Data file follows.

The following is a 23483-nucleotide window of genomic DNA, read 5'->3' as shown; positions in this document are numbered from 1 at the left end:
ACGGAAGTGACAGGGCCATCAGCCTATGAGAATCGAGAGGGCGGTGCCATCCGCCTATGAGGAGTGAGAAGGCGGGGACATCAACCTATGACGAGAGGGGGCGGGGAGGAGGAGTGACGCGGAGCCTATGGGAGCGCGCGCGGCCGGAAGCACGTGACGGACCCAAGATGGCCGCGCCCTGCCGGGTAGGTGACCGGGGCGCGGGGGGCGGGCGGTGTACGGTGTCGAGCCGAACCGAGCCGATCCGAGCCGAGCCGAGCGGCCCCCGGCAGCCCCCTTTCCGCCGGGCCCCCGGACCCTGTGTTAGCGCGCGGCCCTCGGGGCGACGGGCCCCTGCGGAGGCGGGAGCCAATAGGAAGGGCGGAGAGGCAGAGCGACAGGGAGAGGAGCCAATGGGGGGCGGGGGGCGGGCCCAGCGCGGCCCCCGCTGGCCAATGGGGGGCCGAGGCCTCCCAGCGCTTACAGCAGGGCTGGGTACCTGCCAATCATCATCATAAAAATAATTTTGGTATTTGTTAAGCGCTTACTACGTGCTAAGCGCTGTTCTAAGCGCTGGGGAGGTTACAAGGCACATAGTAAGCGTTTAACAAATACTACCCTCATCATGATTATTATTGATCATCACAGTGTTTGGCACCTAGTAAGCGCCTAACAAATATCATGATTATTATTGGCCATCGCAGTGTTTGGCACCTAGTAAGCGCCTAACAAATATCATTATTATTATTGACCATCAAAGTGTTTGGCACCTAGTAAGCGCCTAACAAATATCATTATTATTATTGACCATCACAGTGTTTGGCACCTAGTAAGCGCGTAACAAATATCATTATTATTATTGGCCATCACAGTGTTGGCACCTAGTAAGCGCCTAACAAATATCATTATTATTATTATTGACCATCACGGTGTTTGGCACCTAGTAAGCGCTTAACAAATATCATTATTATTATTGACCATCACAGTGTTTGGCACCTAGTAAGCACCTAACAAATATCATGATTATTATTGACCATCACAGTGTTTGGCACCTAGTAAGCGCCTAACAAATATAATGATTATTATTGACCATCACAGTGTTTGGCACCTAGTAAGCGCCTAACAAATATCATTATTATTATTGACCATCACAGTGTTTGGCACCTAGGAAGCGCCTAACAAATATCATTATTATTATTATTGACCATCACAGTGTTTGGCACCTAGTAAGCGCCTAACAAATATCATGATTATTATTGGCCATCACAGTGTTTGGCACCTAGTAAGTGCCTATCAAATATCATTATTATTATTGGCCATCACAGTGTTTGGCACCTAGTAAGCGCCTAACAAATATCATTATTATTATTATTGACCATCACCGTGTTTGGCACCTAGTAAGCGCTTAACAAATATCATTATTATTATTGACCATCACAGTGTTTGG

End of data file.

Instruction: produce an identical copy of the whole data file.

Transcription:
The following is a 23483-nucleotide window of genomic DNA, read 5'->3' as shown; positions in this document are numbered from 1 at the left end:
ACGGAAGTGACAGGGCCATCAGCCTATGAGAATCGAGAGGGCGGTGCCATCCGCCTATGAGGAGTGAGAAGGCGGGGACATCAACCTATGACGAGAGGGGGCGGGGAGGAGGAGTGACGCGGAGCCTATGGGAGCGCGCGCGGCCGGAAGCACGTGACGGACCCAAGATGGCCGCGCCCTGCCGGGTAGGTGACCGGGGCGCGGGGGGCGGGCGGTGTACGGTGTCGAGCCGAACCGAGCCGATCCGAGCCGAGCCGAGCGGCCCCCGGCAGCCCCCTTTCCGCCGGGCCCCCGGACCCTGTGTTAGCGCGCGGCCCTCGGGGCGACGGGCCCCTGCGGAGGCGGGAGCCAATAGGAAGGGCGGAGAGGCAGAGCGACAGGGAGAGGAGCCAATGGGGGGCGGGGGGCGGGCCCAGCGCGGCCCCCGCTGGCCAATGGGGGGCCGAGGCCTCCCAGCGCTTACAGCAGGGCTGGGTACCTGCCAATCATCATCATAAAAATAATTTTGGTATTTGTTAAGCGCTTACTACGTGCTAAGCGCTGTTCTAAGCGCTGGGGAGGTTACAAGGCACATAGTAAGCGTTTAACAAATACTACCCTCATCATGATTATTATTGATCATCACAGTGTTTGGCACCTAGTAAGCGCCTAACAAATATCATGATTATTATTGGCCATCGCAGTGTTTGGCACCTAGTAAGCGCCTAACAAATATCATTATTATTATTGACCATCAAAGTGTTTGGCACCTAGTAAGCGCCTAACAAATATCATTATTATTATTGACCATCACAGTGTTTGGCACCTAGTAAGCGCGTAACAAATATCATTATTATTATTGGCCATCACAGTGTTGGCACCTAGTAAGCGCCTAACAAATATCATTATTATTATTATTGACCATCACGGTGTTTGGCACCTAGTAAGCGCTTAACAAATATCATTATTATTATTGACCATCACAGTGTTTGGCACCTAGTAAGCACCTAACAAATATCATGATTATTATTGACCATCACAGTGTTTGGCACCTAGTAAGCGCCTAACAAATATAATGATTATTATTGACCATCACAGTGTTTGGCACCTAGTAAGCGCCTAACAAATATCATTATTATTATTGACCATCACAGTGTTTGGCACCTAGGAAGCGCCTAACAAATATCATTATTATTATTATTGACCATCACAGTGTTTGGCACCTAGTAAGCGCCTAACAAATATCATGATTATTATTGGCCATCACAGTGTTTGGCACCTAGTAAGTGCCTATCAAATATCATTATTATTATTGGCCATCACAGTGTTTGGCACCTAGTAAGCGCCTAACAAATATCATTATTATTATTATTGACCATCACCGTGTTTGGCACCTAGTAAGCGCTTAACAAATATCATTATTATTATTGACCATCACAGTGTTTGG